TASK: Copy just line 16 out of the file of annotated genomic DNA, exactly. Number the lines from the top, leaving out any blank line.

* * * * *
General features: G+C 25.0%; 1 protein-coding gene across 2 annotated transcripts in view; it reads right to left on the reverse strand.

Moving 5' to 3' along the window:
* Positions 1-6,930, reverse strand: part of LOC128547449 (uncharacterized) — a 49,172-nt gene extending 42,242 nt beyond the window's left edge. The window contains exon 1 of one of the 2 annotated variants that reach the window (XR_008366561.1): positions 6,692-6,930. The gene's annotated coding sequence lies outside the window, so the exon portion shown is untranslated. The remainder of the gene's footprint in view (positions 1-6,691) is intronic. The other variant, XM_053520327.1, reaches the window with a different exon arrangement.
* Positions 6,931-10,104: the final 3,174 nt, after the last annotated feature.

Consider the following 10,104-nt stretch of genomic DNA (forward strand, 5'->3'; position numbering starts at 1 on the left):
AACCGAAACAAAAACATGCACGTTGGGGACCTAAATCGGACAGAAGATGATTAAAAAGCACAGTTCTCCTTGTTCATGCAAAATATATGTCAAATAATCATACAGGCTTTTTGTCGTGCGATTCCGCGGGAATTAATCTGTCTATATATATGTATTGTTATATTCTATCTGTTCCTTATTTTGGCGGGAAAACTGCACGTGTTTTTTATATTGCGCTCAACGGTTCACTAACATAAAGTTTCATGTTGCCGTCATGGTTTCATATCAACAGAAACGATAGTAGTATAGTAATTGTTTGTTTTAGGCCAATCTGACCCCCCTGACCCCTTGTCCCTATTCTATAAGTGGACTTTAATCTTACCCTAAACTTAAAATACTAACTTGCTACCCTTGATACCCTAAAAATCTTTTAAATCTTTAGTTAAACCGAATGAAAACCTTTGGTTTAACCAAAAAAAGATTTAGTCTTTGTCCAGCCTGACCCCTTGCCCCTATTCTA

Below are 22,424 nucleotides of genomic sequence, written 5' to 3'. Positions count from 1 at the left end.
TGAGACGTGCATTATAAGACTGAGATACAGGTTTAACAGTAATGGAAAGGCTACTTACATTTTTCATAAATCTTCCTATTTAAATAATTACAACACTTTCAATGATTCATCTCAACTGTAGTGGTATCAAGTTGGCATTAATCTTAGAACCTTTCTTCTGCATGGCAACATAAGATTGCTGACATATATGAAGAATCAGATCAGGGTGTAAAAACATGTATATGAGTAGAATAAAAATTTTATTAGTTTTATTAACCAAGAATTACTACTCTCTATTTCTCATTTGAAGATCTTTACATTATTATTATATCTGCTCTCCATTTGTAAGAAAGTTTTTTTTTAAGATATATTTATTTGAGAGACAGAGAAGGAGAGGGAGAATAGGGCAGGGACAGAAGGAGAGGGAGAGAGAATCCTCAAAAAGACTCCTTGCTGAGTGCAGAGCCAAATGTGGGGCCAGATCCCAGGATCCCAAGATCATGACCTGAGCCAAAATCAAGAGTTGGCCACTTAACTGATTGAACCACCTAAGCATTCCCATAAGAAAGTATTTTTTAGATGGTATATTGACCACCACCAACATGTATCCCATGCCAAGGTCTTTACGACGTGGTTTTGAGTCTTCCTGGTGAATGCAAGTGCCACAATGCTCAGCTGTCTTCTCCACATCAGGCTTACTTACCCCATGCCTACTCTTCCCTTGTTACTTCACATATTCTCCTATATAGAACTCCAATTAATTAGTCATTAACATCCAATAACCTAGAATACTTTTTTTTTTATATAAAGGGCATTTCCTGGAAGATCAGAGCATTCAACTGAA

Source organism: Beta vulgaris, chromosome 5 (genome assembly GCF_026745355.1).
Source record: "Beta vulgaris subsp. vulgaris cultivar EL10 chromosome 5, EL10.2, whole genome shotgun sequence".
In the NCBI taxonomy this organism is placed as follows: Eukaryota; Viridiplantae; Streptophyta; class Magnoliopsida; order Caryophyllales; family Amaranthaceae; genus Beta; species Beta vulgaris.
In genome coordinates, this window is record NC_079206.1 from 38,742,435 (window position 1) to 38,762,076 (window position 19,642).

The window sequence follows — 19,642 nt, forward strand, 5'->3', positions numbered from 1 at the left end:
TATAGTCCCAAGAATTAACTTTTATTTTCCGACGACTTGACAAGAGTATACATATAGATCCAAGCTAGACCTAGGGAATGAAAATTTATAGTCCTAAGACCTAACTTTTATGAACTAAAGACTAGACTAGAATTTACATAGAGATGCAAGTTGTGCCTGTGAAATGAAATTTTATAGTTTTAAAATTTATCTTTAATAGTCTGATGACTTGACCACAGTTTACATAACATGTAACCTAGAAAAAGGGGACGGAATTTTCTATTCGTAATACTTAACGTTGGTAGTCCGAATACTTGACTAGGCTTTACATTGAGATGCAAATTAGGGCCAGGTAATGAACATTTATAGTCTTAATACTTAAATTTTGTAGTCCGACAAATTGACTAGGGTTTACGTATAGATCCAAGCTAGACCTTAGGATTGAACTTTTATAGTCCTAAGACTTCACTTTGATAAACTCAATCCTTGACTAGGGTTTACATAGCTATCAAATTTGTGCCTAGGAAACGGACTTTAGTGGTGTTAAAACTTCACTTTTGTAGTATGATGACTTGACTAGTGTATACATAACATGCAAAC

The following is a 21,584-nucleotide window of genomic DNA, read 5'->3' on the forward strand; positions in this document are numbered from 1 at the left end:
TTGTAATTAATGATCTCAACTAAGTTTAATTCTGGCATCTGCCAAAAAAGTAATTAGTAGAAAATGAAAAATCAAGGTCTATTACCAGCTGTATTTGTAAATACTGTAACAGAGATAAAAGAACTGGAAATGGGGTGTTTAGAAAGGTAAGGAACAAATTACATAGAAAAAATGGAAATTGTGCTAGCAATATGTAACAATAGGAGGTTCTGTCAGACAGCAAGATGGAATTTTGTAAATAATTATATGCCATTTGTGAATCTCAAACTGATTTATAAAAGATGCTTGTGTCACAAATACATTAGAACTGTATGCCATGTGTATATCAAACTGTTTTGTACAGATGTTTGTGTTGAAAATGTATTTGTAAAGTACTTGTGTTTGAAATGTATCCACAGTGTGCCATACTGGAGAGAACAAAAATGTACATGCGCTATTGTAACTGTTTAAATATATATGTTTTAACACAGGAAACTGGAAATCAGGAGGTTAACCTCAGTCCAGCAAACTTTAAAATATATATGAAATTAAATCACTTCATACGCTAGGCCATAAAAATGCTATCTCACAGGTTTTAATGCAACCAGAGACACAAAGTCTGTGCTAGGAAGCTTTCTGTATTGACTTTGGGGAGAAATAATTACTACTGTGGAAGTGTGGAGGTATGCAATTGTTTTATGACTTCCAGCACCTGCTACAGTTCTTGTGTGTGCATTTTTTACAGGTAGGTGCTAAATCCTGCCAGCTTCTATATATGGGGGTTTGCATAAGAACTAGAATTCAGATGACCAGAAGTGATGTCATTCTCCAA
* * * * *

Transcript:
TTGTAATTAATGATCTCAACTAAGTTTAATTCTGGCATCTGCCAAAAAAGTAATTAGTAGAAAATGAAAAATCAAGGTCTATTACCAGCTGTATTTGTAAATACTGTAACAGAGATAAAAGAACTGGAAATGGGGTGTTTAGAAAGGTAAGGAACAAATTACATAGAAAAAATGGAAATTGTGCTAGCAATATGTAACAATAGGAGGTTCTGTCAGACAGCAAGATGGAATTTTGTAAATAATTATATGCCATTTGTGAATCTCAAACTGATTTATAAAAGATGCTTGTGTCACAAATACATTAGAACTGTATGCCATGTGTATATCAAACTGTTTTGTACAGATGTTTGTGTTGAAAATGTATTTGTAAAGTACTTGTGTTTGAAATGTATCCACAGTGTGCCATACTGGAGAGAACAAAAATGTACATGCGCTATTGTAACTGTTTAAATATATATGTTTTAACACAGGAAACTGGAAATCAGGAGGTTAACCTCAGTCCAGCAAACTTTAAAATATATATGAAATTAAATCACTTCATACGCTAGGCCATAAAAATGCTATCTCACAGGTTTTAATGCAACCAGAGACACAAAGTCTGTGCTAGGAAGCTTTCTGTATTGACTTTGGGGAGAAATAATTACTACTGTGGAAGTGTGGAGGTATGCAATTGTTTTATGACTTCCAGCACCTGCTACAGTTCTTGTGTGTGCATTTTTTACAGGTAGGTGCTAAATCCTGCCAGCTTCTATATATGGGGGTTTGCATAAGAACTAGAATTCAGATGACCAGAAGTGATGTCATTCTCCAA